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The Powered & Next-Generation Cards conference was organised by APSCA in Singapore on 1-2 November. The first day was attended by payment card industry representatives from Asia and around the world. The second day was a closed-door session for payment card issuers and schemes.

From niche to mainstream products
The conference theme, "Issuing the Payment and Identity Products of Tomorrow", highlighted the fact that these products are the next evolution of the payment and identity card business and that they are no longer a niche product driven only by tech startups.

A new focus on cards
At some point in the future there may be no more payment and identity cards but that date seems to be stretching further into the distance. Industry releases about dCVx cards, biometric cards and other powered card products became common in 2017. Visa's new contactless requirements also hint at a renewed focus on cards.

Delegates from 16 markets
The 136 conference delegates came from 16 markets across Asia, Europe and North America and included both veterans of, and new entrants to, the powered card business. Nearly a quarter of participants were from payment card issuers, domestic and international card schemes and payments services providers.

A powered cards business exchange
Industry representatives came from all sections of the supply chain including specialist powered card component suppliers, companies focused on the challenges of manufacturing processes and equipment for powered cards, integrators of powered card technologies and leading card and chip solutions providers now targeting the new powered cards business segment.

PHOTOS FROM THE CONFERENCE: Check out photo highlights from the conference HERE

- Today many payment card industry participants are still focused on the selling price of powered cards rather than the significantly enhanced top-of-wallet value that they can offer to issuers over that of standard EMV dual-interface payment cards.

- Industry participants were sharply divided between those who do not see an ASP of US$30 or above as a challenge, because they understand that there is a market for such products that offer real value to issuers, and those who seem to want ASPs to fall to those of standard EMV cards today.

- Companies that have already sold powered card products to issuers explained that despite the significantly higher ASPs the issuers achieved real quantifiable benefits including greater revenues from increased numbers of transactions and from acquiring new customers.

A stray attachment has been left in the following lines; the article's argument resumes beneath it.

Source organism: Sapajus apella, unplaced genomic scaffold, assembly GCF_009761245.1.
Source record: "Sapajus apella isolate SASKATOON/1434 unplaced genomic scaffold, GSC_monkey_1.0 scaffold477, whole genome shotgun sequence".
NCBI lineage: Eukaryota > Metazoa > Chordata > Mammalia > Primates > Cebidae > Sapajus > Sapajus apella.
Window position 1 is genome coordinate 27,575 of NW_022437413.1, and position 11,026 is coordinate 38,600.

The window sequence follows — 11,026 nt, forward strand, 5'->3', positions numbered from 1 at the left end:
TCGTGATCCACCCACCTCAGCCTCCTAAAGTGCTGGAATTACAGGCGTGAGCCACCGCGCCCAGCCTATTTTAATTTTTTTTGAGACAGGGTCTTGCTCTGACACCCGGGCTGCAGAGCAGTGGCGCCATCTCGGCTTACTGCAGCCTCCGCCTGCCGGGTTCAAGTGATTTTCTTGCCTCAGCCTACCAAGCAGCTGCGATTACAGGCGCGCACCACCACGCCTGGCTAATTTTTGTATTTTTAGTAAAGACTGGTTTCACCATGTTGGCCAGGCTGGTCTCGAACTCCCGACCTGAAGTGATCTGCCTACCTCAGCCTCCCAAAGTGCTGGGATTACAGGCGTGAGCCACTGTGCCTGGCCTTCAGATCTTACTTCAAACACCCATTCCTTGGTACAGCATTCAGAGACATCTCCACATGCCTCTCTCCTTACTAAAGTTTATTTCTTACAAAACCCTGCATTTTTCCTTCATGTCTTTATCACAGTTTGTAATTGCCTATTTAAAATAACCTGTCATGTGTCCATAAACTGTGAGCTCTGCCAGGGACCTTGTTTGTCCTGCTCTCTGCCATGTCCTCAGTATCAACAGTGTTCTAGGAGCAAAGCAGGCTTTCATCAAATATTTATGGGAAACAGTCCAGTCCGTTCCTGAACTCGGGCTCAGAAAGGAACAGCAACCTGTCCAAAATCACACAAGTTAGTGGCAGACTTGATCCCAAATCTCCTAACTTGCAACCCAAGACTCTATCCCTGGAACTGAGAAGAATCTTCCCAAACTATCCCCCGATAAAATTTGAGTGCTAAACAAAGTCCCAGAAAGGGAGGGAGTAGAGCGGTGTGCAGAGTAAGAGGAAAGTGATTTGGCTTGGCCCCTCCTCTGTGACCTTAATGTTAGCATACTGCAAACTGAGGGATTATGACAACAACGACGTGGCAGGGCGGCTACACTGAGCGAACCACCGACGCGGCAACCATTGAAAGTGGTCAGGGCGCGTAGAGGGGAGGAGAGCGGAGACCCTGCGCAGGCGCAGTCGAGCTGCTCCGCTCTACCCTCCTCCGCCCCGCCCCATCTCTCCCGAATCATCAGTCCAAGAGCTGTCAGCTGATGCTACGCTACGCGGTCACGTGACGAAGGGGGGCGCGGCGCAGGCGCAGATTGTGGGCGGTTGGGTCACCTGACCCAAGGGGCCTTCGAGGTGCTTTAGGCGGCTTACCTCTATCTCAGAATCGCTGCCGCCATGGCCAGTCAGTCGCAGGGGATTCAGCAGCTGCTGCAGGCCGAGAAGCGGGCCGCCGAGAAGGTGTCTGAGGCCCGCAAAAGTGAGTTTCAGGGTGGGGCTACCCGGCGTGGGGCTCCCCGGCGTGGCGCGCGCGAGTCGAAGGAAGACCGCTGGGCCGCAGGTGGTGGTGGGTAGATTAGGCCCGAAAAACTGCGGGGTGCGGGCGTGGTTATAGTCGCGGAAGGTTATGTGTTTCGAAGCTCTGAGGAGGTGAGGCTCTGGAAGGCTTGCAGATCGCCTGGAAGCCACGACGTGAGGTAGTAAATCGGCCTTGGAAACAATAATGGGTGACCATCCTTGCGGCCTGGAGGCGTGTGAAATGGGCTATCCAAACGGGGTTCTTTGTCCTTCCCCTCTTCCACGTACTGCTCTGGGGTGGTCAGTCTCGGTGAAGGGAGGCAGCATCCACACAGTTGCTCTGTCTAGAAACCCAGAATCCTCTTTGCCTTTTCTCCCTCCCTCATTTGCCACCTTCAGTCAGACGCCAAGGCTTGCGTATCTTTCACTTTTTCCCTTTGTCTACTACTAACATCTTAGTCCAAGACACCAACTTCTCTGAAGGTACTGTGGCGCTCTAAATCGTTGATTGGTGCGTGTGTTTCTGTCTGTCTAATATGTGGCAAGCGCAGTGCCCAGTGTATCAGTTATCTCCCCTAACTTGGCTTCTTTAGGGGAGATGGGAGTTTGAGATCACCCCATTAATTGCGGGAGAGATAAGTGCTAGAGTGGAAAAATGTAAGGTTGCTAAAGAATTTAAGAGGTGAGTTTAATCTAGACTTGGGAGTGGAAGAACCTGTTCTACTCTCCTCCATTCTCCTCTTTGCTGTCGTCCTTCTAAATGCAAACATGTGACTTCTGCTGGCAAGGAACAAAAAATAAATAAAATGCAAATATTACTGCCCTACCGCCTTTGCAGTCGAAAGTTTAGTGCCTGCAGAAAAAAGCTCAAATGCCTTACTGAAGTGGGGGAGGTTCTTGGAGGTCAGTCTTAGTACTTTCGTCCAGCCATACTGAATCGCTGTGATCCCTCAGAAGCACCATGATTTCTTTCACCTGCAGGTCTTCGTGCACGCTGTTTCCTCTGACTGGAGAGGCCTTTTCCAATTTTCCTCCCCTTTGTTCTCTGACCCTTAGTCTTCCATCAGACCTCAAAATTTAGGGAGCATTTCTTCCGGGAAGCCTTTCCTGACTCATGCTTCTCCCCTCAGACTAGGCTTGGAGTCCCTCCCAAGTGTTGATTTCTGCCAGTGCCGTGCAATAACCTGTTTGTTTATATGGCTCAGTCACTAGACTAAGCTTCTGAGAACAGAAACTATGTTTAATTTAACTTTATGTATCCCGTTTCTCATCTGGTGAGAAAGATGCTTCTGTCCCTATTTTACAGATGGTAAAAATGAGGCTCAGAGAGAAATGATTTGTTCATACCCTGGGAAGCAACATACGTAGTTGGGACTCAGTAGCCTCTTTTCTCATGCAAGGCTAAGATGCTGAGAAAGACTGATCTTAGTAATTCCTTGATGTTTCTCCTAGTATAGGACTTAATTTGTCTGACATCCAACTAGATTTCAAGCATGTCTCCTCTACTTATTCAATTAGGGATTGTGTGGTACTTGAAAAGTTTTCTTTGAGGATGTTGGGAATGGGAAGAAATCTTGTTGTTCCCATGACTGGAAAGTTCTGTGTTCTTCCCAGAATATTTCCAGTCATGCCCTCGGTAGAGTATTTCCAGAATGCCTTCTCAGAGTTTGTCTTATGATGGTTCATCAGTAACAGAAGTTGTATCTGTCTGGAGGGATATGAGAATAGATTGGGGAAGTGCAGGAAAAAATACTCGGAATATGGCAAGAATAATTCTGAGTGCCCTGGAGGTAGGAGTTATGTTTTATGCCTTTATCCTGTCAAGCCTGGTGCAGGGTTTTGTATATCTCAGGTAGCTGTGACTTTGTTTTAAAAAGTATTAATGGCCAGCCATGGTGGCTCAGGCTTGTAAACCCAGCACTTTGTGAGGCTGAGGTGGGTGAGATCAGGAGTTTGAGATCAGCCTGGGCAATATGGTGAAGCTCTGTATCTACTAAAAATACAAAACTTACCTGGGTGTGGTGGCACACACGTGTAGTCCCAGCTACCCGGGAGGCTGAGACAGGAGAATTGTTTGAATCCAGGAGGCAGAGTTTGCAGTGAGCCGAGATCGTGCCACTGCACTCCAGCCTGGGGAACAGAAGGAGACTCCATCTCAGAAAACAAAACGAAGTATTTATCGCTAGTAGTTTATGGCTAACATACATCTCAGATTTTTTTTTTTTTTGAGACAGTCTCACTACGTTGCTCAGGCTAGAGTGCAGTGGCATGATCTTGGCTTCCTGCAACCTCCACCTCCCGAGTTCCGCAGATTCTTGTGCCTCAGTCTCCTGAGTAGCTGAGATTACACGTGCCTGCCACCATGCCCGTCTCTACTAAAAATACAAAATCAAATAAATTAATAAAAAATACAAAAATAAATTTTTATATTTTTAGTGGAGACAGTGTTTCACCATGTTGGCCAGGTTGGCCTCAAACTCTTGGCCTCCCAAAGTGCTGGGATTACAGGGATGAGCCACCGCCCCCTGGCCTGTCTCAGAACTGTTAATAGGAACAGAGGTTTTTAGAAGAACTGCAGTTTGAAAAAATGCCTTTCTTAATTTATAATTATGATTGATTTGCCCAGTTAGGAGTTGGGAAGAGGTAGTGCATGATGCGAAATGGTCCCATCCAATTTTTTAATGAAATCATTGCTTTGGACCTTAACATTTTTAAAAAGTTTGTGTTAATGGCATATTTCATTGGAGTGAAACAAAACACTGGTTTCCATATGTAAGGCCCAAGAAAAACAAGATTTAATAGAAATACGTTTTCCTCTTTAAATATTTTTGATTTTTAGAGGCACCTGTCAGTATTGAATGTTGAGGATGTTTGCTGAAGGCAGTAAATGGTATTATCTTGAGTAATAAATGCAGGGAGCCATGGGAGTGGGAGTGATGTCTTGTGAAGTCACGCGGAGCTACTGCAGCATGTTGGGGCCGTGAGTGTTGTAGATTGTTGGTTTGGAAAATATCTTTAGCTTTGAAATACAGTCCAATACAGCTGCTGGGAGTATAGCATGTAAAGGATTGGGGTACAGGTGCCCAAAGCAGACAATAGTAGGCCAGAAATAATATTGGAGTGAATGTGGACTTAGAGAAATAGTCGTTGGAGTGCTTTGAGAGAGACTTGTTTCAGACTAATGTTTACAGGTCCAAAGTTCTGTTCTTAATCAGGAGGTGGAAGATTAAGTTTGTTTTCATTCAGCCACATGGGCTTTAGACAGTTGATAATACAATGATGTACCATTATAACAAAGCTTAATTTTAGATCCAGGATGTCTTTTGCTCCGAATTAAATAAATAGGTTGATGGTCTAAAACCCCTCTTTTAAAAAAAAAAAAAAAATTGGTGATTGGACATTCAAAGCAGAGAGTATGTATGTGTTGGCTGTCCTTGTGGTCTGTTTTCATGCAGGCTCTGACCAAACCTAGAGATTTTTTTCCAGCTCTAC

- Participants that were issuers agreed that for premium powered credit card products that offer such benefits over and above standard credit card products in the market, that the cost of the card would not be the sole consideration.

- Powered cards represent the first significant innovation in the payment and identity card market for a long time. Chip cards, including contactless cards, have changed little over the last 20 years; during the same time the Internet, smart phones and even IOT solutions have become commonplace.

- The industry now has the choice of offering standard EMV contactless payment cards, a commodity whose value is reflected in ASPs below US$1, or offering powered next-generation cards at much higher prices which reflect the much greater value that they can deliver to customers.

- Go-to-market strategies for powered cards require new approaches focusing on payment and identity solutions, offering benefits not available from existing commodity card products, and using innovative business models that may involve the cardholder buying or renting the solution.

- Communicating the benefits of powered cards is a sales task that requires helping customers understand the potential for creating value from innovative solutions. Account managers focused on commodity cards and lowest possible ASPs are less likely to be successful in the next-generation cards business.

- While growing the market, companies in the powered cards business need to be mindful of production ability to meet market demand. If the powered cards market expands too quickly then the supply chain today may not be able to ramp up manufacturing volumes to match demand.

- There are still challenges with manufacturing powered cards that have not yet been completely solved. Today it would be difficult or impossible to manufacture powered cards in the same volumes as the commoditized EMV contactless cards that customers are issuing all over the world.

- The biggest challenge is the development of encapsulation technologies that can package flexible PCBs and powered card components into a standard 7816-size card body, under volume manufacturing processes at acceptable yields. There may only be one company with this capability today.

- Innovations that can reduce the size of flexible PCB systems and powered card components will not only reduce costs but also enable new manufacturing techniques and processes that should enable higher volume manufacturing with higher yields.

Powered & Next-Generation Cards 2018
To find out about APSCA's 2018 Powered & Next-Generation Cards conference and exhibition, please contact Elaine Li at [email protected]

If you are attending Trustech 2017 next week then contact us ([email protected]) to arrange a meeting with APSCA Chairman Greg Pote at the exhibition.

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